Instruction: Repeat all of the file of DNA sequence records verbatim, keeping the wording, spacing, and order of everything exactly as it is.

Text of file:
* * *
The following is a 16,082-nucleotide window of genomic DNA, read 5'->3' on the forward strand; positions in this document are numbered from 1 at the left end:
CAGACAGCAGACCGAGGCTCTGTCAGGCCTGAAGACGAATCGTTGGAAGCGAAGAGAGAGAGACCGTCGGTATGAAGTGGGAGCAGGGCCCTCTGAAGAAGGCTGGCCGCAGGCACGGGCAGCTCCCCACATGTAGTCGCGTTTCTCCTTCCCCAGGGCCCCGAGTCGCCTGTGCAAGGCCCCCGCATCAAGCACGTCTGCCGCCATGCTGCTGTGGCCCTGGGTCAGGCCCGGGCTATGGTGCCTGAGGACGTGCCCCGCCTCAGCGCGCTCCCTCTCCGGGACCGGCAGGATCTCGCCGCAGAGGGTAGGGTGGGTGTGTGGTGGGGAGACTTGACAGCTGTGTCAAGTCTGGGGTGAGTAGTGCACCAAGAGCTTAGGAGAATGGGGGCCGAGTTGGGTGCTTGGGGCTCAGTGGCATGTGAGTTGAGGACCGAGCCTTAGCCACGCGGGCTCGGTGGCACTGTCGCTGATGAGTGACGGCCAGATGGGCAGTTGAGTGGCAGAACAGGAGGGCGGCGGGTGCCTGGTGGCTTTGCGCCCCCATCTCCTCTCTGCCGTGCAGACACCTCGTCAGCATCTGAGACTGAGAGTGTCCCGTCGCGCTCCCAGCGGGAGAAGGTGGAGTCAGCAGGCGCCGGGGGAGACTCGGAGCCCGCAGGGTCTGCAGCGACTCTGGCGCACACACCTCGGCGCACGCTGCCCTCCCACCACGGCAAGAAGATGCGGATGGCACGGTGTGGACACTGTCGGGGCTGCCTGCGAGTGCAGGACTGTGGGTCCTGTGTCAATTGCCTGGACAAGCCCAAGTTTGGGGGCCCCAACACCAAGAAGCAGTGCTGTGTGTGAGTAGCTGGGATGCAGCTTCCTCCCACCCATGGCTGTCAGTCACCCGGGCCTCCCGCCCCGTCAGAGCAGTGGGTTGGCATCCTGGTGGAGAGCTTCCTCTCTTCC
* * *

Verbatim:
The following is a 16,082-nucleotide window of genomic DNA, read 5'->3' on the forward strand; positions in this document are numbered from 1 at the left end:
CAGACAGCAGACCGAGGCTCTGTCAGGCCTGAAGACGAATCGTTGGAAGCGAAGAGAGAGAGACCGTCGGTATGAAGTGGGAGCAGGGCCCTCTGAAGAAGGCTGGCCGCAGGCACGGGCAGCTCCCCACATGTAGTCGCGTTTCTCCTTCCCCAGGGCCCCGAGTCGCCTGTGCAAGGCCCCCGCATCAAGCACGTCTGCCGCCATGCTGCTGTGGCCCTGGGTCAGGCCCGGGCTATGGTGCCTGAGGACGTGCCCCGCCTCAGCGCGCTCCCTCTCCGGGACCGGCAGGATCTCGCCGCAGAGGGTAGGGTGGGTGTGTGGTGGGGAGACTTGACAGCTGTGTCAAGTCTGGGGTGAGTAGTGCACCAAGAGCTTAGGAGAATGGGGGCCGAGTTGGGTGCTTGGGGCTCAGTGGCATGTGAGTTGAGGACCGAGCCTTAGCCACGCGGGCTCGGTGGCACTGTCGCTGATGAGTGACGGCCAGATGGGCAGTTGAGTGGCAGAACAGGAGGGCGGCGGGTGCCTGGTGGCTTTGCGCCCCCATCTCCTCTCTGCCGTGCAGACACCTCGTCAGCATCTGAGACTGAGAGTGTCCCGTCGCGCTCCCAGCGGGAGAAGGTGGAGTCAGCAGGCGCCGGGGGAGACTCGGAGCCCGCAGGGTCTGCAGCGACTCTGGCGCACACACCTCGGCGCACGCTGCCCTCCCACCACGGCAAGAAGATGCGGATGGCACGGTGTGGACACTGTCGGGGCTGCCTGCGAGTGCAGGACTGTGGGTCCTGTGTCAATTGCCTGGACAAGCCCAAGTTTGGGGGCCCCAACACCAAGAAGCAGTGCTGTGTGTGAGTAGCTGGGATGCAGCTTCCTCCCACCCATGGCTGTCAGTCACCCGGGCCTCCCGCCCCGTCAGAGCAGTGGGTTGGCATCCTGGTGGAGAGCTTCCTCTCTTCC